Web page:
Base Layers Styles and Features
So we've made the choice between synthetic and merino, now we need to work out which of the many styles and features we need
Loose or Close Fit?
>> For warm weather, travel or high aerobic activities like running or cycling, it is often best to chose a loose fit base layer. This traps less air and therefore doesn't warm you so much, acting more like a 'T-Shirt' than a thermal. It will also have less fabric in contact under the arms or across the shoulders which often makes it comfier to wear.
>> For all year round use in a wide range of activities a 'close' fit is ideal. The Helly Hansen Lifa Dry T-Shirt and Lifa Dry LS Crew are probably the most famous and recognised of this type and are my utility base layer for most activities. The majority of base layers are designed to be quite tight, but not restrictive...basically you want it in contact all over, but not so much that it's uncomfortable.
This provides the optimum balance of wicking and insulation, which both work best when fabric is against the skin.
>> For cold weather use or static activities where warmth is paramount, you want a close fit base layer, but thicker! Merino is usually the best choice, however there are some hybrids which use both fabrics to give you the benefit of both worlds. (These can be very warm, so not great for summer trekking!)
Long or Short Sleeve?
Long sleeve base layers will provide much more warmth, but at the cost of some ventilation. Short Sleeve are much cooler.
Zip or Crew Neck?
Zip neck base layers allow for extra ventilation, which is ideal when working hard, or the stop/start routine of a day on the hill. You can ditch a surprising amount of heat from your torso very fast, and when you're cool again, zip up and the heat returns almost instantly.
Zip necks are generally more expensive however and some people do not like the extra fabric which will be present around your neck. (They can also be quite annoying if you have a beard)
Crew necks are great for when you expect similar conditions all day (running, cycling, gentle walks), and they will often feel more 'natural' to wear, especially under many layers.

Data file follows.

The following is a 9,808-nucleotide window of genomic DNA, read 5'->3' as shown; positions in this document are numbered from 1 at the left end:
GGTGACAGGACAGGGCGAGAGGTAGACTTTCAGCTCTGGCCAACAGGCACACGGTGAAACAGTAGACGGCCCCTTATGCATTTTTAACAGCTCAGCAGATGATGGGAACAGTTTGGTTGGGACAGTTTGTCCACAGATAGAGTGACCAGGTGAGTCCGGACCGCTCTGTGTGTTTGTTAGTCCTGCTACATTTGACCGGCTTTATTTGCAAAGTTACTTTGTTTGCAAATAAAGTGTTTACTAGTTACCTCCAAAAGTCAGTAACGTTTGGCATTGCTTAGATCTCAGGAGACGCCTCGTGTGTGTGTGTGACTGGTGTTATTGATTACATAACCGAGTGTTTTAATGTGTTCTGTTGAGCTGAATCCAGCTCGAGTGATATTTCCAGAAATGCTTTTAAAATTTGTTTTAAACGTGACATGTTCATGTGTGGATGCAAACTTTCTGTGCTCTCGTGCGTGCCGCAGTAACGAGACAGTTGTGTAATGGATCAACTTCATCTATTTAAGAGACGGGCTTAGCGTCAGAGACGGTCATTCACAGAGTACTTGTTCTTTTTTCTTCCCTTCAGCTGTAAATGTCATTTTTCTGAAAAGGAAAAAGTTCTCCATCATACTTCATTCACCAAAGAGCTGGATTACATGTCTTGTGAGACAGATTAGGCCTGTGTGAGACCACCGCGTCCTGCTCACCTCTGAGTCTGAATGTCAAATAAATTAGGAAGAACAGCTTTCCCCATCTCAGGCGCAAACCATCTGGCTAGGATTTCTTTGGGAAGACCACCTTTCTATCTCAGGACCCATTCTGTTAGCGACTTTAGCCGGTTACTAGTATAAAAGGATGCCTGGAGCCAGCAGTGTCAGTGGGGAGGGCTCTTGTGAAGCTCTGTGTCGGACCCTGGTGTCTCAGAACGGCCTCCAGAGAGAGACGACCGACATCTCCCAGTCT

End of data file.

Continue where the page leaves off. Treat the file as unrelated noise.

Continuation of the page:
Many of the more technical base layers have thumb loops. These are ideal for activities where upper body movement is essential (cold weather climbing, cycling, skiing) as they stop the sleeves riding up and help prevent drafts. For warm weather use however they will cut down on ventilation, and can feel more restrictive. Thumb loops are usually present on base layers designed for the sports/conditions where they'd be useful.
Often people complain that their expensive waterproof jacket is leaking. More often than not it turns out that the problem is that they have been wearing a cotton t-shirt as a base layer.
Unlike merino wool or synthetics, which will steadily release moisture through the layers, cotton loves to hold on it. As a practical example, take a synthetic t-shirt and a cotton one out of the washing machine and feel the difference in weight...then see which one dries first!
In real life this means that all your sweat is stuck against your skin, which is uncomfortable in normal circumstances. In extreme circumstances once you stop working your body will cool very rapidly (water conducts heat around 20 times faster than air) and you will notice that you begin to feel cold within seconds. In very cold weather this rapid drop in temperature can lead to a rather unpleasant experience, or worst case, hypothermia.
Cotton t-shirts are often worn travelling, but for outdoor applications, you'd almost be better off naked!